Stock market today: Asia shares trade mixed ahead of reports
TOKYO (AP) — Asian shares traded mixed Tuesday as investors took a wait-and-see view on the week ahead that's full of reports on some of the market’s biggest worries, including stubbornly high inflation across the economy.
Japan's benchmark Nikkei 225 gained 0.7% in morning trading to 29,141.93. Australia's S&P/ASX 200 slipped 0.2% to 7,258.80. South Korea's Kospi shed 0.4% to 2,503.80. Hong Kong's Hang Seng lost 0.3% to 20,241.95, while the Shanghai Composite edged up nearly 0.2% to 3,399.98.
On Wall Street, the S&P 500 edged up by less than 0.1% to 4,138.12, coming off its worst week in nearly two months. The Dow Jones Industrial Average slipped 0.2% to 33,618.69 while the Nasdaq composite added 0.2% to 12,256.92.
A strong reading on U.S. jobs, which calmed worries about a possible recession but raised concerns about high inflation, and fears about smaller and mid-sized banks dominated the previous week. Weighed down by much higher interest rates, smaller and mid-sized banks are scrambling to assure Wall Street their deposits are secure and not at risk of seeing a sudden exodus, similar to the runs that toppled Silicon Valley Bank and others.
The larger concern for markets is that all the turmoil could cause banks to pull back on their lending. That in turn could raise the risk of a recession that many investors already see as highly likely.
A report Monday from the Federal Reserve showed many banks tightened their lending standards during the first three months of the year. Not only that, the survey suggested banks widely expect to raise their standards over the course of 2023. Among the reasons some smaller and mid-sized banks gave for the forecast were wanting to take less risk and worries about deposit outflows.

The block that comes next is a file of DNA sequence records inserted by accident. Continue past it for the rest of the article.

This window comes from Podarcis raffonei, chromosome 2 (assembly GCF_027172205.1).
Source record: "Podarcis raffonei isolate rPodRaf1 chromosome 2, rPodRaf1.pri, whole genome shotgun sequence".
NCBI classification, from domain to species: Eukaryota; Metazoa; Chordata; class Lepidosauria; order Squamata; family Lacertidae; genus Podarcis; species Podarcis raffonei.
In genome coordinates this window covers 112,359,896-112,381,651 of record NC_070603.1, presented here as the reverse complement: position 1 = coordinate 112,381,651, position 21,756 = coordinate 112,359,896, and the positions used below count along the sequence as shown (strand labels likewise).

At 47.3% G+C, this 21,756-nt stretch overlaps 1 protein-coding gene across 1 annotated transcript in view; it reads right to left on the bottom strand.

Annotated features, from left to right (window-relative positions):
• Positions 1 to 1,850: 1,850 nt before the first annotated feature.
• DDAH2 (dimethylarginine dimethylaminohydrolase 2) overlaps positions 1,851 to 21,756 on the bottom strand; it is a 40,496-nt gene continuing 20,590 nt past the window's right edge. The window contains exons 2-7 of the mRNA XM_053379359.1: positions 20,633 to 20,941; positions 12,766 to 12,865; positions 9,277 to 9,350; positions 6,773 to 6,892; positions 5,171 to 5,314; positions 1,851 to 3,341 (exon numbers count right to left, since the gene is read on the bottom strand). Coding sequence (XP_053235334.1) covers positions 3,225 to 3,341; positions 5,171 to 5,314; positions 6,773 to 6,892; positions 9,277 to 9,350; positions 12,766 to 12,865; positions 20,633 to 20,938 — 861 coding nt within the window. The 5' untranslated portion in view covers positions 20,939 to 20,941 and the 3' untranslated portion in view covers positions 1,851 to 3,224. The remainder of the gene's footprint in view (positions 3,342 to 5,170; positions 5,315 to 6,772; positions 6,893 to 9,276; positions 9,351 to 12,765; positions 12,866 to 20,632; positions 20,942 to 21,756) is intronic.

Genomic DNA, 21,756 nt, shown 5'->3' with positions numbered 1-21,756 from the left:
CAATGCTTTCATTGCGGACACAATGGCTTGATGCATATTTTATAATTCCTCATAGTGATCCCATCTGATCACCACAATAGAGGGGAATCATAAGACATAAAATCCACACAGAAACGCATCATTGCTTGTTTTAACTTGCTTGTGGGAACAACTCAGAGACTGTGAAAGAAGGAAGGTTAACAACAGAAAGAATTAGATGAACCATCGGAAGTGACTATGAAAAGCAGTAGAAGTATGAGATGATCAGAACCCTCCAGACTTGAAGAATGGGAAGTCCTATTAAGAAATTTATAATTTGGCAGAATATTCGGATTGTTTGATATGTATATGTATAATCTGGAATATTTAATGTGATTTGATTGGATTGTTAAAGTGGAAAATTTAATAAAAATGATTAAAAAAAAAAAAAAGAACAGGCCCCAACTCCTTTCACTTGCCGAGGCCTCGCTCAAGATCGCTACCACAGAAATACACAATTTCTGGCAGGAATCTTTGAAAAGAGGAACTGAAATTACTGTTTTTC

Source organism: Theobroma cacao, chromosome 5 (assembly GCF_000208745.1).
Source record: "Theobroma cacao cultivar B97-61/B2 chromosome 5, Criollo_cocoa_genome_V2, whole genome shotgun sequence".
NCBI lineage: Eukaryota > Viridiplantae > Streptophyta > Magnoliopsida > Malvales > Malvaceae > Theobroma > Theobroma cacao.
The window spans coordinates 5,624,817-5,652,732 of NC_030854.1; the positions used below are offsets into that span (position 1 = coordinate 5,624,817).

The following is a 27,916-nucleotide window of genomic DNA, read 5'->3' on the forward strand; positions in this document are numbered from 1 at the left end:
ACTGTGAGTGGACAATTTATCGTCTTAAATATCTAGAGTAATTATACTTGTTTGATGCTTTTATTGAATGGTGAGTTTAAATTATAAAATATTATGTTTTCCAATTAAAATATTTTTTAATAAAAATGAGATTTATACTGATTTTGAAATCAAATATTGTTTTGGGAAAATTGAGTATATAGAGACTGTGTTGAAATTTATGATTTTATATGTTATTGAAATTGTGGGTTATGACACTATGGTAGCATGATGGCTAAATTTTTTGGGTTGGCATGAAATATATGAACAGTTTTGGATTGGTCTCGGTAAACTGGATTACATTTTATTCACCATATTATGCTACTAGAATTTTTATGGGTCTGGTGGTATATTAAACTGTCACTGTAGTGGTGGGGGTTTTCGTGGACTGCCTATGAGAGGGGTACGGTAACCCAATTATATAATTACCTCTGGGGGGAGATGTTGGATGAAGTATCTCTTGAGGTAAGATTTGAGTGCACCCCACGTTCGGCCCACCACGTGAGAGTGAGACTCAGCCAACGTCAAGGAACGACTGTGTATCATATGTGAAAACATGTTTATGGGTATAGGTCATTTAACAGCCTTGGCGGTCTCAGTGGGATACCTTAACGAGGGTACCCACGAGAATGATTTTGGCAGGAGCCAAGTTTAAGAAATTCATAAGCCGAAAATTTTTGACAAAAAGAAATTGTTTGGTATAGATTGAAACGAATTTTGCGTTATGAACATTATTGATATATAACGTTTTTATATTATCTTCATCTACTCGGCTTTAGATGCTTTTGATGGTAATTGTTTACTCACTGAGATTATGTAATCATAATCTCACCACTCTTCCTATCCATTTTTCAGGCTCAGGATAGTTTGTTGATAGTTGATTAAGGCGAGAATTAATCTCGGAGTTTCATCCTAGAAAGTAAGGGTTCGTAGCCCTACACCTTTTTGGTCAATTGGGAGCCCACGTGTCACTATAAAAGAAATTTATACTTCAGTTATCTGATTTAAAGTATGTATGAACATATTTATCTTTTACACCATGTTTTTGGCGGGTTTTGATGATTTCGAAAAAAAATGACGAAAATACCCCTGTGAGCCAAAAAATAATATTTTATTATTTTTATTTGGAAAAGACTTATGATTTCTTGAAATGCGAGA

The Federal Reserve has lifted its benchmark interest rate to a range of 5%-5.25%, up from virtually zero early last year, in hopes of slowing high inflation. High rates do that by slowing the economy and hurting prices for investments, which runs the risk of causing a recession if they stay too high for too long.
The Fed said it’s not sure of its next move, as swaths of the economy have shown sharp slowdowns but the job market remains largely resilient.
Also hanging over the economy is the threat of a default by the U.S. government on its debt.
Such an event would rock financial markets because U.S. Treasurys are seen as the safest possible investment in the world. Treasury Secretary Janet Yellen said on ABC’s “This Week” on Sunday that there are “no good options” for the United States to avoid an economic “calamity” if Congress fails to raise the nation’s borrowing limit of $31.381 trillion in the coming weeks.
Later this week, the U.S. government will give the latest monthly updates on inflation at the consumer and wholesale levels. Earnings reports will also arrive from Duke Energy, The Walt Disney Co. and News Corp.
In the bond market, the yield on the 10-year Treasury rose to 3.51% from 3.44% late Friday. It helps set rates for mortgages and other important loans.
The two-year Treasury, which moves more on expectations for Fed action, rose to 3.99% from 3.92%.
In energy trading, benchmark U.S. crude fell 43 cents to $72.73 a barrel. Brent crude, the international standard, lost 47 cents to $76.54 a barrel.
In currency trading, the U.S. dollar inched up to 135.08 Japanese yen from 135.04 yen. The euro cost $1.0989, down from $1.1008.
AP Business Writer Stan Choe contributed from New York.
Yuri Kageyama, The Associated Press